The theme of the day was 12. As in 12:12 p.m. on the 12th day of the 12th month of the year 2012.
That was the precise moment when a federal judge began the wedding ceremony for Amy Johnston, 34, an assistant U.S. attorney, and Brian Allen, 39, a deputy U.S. marshal, in a courtroom at the Federal Courthouse, Downtown, where they both work.
"It's a once-in-a-lifetime opportunity," Ms. Johnston said.
Wedding vows exchanged at 12:12 on 12/12/12
Amy Johnston and Brian Allen, who work in the Federal Courthouse, exchanged vows at 12:12 p.m. on Dec. 12, 2012. In other words, they were married at 12:12 on 12/12/12. (Video by Andrew Rush; 12/12/2012)
Today's date -- 12-12-12 -- is the last numerical triplicate of the century, and couples around the world decided, just as many did two years ago on 10-10-10 and last year on 11-11-11, that the unique repetitive point on the calendar was a good day to get hitched.
"I was just looking at the calendar and looking at potential dates, and that kind of jumped out at me," Ms. Johnston said.
Although they currently work in the same building, they didn't when they met nearly six years ago in a restaurant, where they caught each other's eye and Mr. Allen introduced himself.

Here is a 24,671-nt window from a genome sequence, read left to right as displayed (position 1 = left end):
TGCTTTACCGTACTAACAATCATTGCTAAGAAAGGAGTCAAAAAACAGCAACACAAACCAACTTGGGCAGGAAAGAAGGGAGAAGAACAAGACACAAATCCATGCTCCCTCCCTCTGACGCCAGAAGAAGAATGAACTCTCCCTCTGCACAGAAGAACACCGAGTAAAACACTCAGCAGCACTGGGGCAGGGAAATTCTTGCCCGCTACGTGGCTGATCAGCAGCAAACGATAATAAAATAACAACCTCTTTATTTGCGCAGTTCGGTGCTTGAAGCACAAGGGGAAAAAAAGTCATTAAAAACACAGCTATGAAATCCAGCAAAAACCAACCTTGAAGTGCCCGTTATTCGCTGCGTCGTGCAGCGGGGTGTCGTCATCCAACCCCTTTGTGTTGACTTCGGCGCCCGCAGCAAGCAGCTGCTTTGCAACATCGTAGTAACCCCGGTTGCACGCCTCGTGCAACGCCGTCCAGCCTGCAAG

About a year ago, Mr. Allen proposed, and then about two months ago, Ms. Johnston decided that they should take advantage of the unique Dec. 12, 2012, date. And they decided they'd get married where they worked.
"Where better to have it?" Mr. Allen said.
Shortly after noon today, Ms. Johnston, who held a small bouquet of flowers and wore a black jacket and skirt and a white blouse, stood next to Mr. Allen, who wore a dark suit and a blue-and-white patterned tie, in the courtroom of District Judge Donetta Ambrose.
Ms. Johnston has stood before Judge Ambrose to argue cases, but today, it was a less solemn occasion. About 50 family members, friends and coworkers gathered in the courtroom, including the couple's 5-month-old son C.J. and Mr. Allen's 16-year-old son Dakota, to wait as the clock approached the significant moment.
Judge Ambrose started right on time, and four minutes after the clock struck 12:12, vows and a kiss had been exchanged and the couple was married. No reception was planned, Mr. Allen said, but the couple planned to spend the rest of the day with family.
Judge Ambrose said she was happy to help the couple have their once-a-century moment, one they'll always remember -- especially thanks to the date.
"They'll never forget their anniversary, will they?" she said. "They'll always know it."mobilehome - homepage - neigh_city